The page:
Gabrielle Union and her husband, NBA star Dwyane Wade, helped Cyrus Nance, 18, a Black high school basketball player, retain a civil rights attorney after he was expelled for allegedly cursing at a White coach.
According to the Miami Herald, Nance played on the varsity team of the American Heritage School in Plantation, Florida, with the Wades’ son Zaire and nephew Dahveon. He was kicked out of the school in November after a heated exchange with Greg Farias, the head coach of the girls’ varsity basketball team.
The high school senior said he and other minorities, including Dahveon, from the boys’ team were shooting basketballs during a low point of the girls’ practice on Nov. 13. Farias allegedly told them to leave and “respect your f***ing elders.”
Nance then responded by shouting expletives back at the coach. He was escorted off school grounds and expelled the next day. Farias, however, received no punishment.
The Wade family helped Nance and his mother, Angela Cross, retain Benjamin Crump, a Tallahassee, Florida attorney known for representing the families of slain teens Trayvon Martin and Michael Brown.
Crump believes Nance’s punishment was extreme and potentially discriminatory.
“Every fact in this case points to discrimination. Discrimination against a vulnerable single mother who the school might have believed had no resources to fight this injustice, a wrong that could very well have a lasting negative effect on Cyrus,” the attorney said in a statement to the press. “The school has already stolen four weeks of his education. The time has come for justice for Cyrus, to restore his hope for a bright and successful future.”
The high school denied discriminating against Nance. Eric Schwartzreich, an attorney for American Heritage, told the Miami Herald the 18-year-old did “more than using profanity toward a coach.” He also said footage from the incident and an investigation supported the punishment.
“American Heritage will not publicly discuss any student’s discipline given its respect for a student’s privacy and confidentiality over such matters,” Schwartzreich said in a statement. “However, the student handbook published to parents and students makes clear that any student who uses profanity at staff members or faculty will be expelled. The school consistently applies this guideline.”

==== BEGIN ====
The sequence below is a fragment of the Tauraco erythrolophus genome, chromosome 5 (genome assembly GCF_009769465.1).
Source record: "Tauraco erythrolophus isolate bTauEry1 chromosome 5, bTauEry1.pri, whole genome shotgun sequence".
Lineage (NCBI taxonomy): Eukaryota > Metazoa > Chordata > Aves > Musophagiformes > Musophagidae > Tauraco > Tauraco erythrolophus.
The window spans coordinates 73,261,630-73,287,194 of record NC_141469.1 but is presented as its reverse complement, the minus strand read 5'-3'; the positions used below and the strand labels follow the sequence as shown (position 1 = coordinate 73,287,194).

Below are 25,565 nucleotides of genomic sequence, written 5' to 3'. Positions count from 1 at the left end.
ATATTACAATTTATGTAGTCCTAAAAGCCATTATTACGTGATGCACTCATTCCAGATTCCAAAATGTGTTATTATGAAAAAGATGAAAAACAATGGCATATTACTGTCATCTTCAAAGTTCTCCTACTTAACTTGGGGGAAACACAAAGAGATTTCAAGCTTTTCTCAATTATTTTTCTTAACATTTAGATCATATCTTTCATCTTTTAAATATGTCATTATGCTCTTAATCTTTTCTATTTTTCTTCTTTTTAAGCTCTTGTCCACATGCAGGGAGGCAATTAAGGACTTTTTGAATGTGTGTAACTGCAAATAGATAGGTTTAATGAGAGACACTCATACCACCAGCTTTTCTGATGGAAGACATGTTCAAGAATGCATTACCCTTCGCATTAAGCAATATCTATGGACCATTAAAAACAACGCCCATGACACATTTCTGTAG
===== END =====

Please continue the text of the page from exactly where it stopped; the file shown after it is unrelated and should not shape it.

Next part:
Crump is asking that the school show the videotape of Nance’s actions. “If he did something wrong, then let us see it,” the attorney said. “His teammates say he didn’t do anything at all more egregious than what the basketball coach did to them.”
In a statement released last week, Wade and Union defended Nance, calling him a “good kid with a great mother and no history of behavioral issues.”
“Our family believes in getting to the truth with effective, timely communication,” their statement reads. “Unfortunately, this has not been the case and we refuse to stand by and allow a bright black child with a bright future to be seen as disposable. He is not.”
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Christina Santi is a news and culture writer for EBONY.com. Born and raised in the Bronx, New York, she considers herself a well-read, not so traditional feminist with a heavy interest in music, fashion and pop culture. Christina currently lives in New York City, where she refers to her Cuban & Jamaican descent often while writing about her experiences as a first-generation Afro-Latinx in America. She also devotes time writing personalized reading material for her tutees and turning ideas into words for streetwear brand, PUER By Noel Bronson.